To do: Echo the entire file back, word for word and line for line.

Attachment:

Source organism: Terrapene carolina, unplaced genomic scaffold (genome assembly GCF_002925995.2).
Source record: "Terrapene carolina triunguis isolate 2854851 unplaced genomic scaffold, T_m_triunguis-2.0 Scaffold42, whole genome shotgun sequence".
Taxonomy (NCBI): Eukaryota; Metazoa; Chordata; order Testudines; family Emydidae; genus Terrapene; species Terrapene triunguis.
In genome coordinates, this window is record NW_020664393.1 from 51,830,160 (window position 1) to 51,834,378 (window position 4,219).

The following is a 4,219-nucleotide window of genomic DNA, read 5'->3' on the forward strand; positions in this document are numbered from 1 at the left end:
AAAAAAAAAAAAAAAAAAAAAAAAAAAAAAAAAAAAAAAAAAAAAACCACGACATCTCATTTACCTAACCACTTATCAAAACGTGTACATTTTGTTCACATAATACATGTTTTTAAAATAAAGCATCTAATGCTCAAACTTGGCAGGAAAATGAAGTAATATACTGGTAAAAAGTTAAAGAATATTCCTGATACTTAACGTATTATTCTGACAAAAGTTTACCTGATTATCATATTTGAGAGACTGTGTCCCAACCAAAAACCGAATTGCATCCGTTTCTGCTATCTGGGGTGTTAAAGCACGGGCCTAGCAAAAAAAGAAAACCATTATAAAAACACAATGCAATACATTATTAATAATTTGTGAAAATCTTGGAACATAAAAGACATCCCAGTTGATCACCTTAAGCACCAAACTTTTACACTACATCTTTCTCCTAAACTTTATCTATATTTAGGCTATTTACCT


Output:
Source organism: Terrapene carolina, unplaced genomic scaffold (genome assembly GCF_002925995.2).
Source record: "Terrapene carolina triunguis isolate 2854851 unplaced genomic scaffold, T_m_triunguis-2.0 Scaffold42, whole genome shotgun sequence".
Taxonomy (NCBI): Eukaryota; Metazoa; Chordata; order Testudines; family Emydidae; genus Terrapene; species Terrapene triunguis.
In genome coordinates, this window is record NW_020664393.1 from 51,830,160 (window position 1) to 51,834,378 (window position 4,219).

The following is a 4,219-nucleotide window of genomic DNA, read 5'->3' on the forward strand; positions in this document are numbered from 1 at the left end:
AAAAAAAAAAAAAAAAAAAAAAAAAAAAAAAAAAAAAAAAAAAAAACCACGACATCTCATTTACCTAACCACTTATCAAAACGTGTACATTTTGTTCACATAATACATGTTTTTAAAATAAAGCATCTAATGCTCAAACTTGGCAGGAAAATGAAGTAATATACTGGTAAAAAGTTAAAGAATATTCCTGATACTTAACGTATTATTCTGACAAAAGTTTACCTGATTATCATATTTGAGAGACTGTGTCCCAACCAAAAACCGAATTGCATCCGTTTCTGCTATCTGGGGTGTTAAAGCACGGGCCTAGCAAAAAAAGAAAACCATTATAAAAACACAATGCAATACATTATTAATAATTTGTGAAAATCTTGGAACATAAAAGACATCCCAGTTGATCACCTTAAGCACCAAACTTTTACACTACATCTTTCTCCTAAACTTTATCTATATTTAGGCTATTTACCT